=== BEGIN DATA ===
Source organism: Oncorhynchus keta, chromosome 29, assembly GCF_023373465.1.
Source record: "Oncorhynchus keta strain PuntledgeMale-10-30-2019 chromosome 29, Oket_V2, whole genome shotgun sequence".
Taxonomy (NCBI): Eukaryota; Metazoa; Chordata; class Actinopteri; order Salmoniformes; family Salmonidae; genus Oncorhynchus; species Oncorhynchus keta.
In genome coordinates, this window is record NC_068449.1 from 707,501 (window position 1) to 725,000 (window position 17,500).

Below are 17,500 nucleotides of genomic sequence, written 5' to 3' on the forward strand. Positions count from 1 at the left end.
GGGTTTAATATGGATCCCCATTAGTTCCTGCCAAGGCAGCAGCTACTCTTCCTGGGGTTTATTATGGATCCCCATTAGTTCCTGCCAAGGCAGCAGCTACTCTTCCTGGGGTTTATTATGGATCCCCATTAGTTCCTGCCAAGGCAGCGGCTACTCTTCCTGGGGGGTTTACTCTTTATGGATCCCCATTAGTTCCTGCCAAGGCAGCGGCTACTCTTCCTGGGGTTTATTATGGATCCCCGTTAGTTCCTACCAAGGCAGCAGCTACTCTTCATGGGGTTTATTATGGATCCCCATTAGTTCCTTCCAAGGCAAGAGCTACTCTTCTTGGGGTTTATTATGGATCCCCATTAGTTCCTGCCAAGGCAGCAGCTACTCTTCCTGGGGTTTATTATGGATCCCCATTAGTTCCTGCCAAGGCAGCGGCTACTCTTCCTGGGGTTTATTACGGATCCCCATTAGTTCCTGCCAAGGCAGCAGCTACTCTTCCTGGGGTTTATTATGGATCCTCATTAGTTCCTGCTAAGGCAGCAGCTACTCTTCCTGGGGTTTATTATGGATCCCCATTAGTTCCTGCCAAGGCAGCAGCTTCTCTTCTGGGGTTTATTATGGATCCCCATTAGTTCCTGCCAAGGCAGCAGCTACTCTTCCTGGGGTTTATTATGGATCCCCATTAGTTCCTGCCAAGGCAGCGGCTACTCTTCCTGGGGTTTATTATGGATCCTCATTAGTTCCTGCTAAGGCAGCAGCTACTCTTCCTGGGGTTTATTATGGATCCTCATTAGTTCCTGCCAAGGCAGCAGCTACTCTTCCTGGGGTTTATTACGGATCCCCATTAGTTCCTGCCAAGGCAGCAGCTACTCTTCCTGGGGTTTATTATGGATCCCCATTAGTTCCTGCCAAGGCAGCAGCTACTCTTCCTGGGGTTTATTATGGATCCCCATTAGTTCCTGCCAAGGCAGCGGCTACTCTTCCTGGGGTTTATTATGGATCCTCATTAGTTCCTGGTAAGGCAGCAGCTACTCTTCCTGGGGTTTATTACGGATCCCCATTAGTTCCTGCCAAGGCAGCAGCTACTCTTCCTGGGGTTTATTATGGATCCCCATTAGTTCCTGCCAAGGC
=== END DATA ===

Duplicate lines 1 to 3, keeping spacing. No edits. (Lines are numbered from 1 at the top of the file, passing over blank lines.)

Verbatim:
Source organism: Oncorhynchus keta, chromosome 29, assembly GCF_023373465.1.
Source record: "Oncorhynchus keta strain PuntledgeMale-10-30-2019 chromosome 29, Oket_V2, whole genome shotgun sequence".
Taxonomy (NCBI): Eukaryota; Metazoa; Chordata; class Actinopteri; order Salmoniformes; family Salmonidae; genus Oncorhynchus; species Oncorhynchus keta.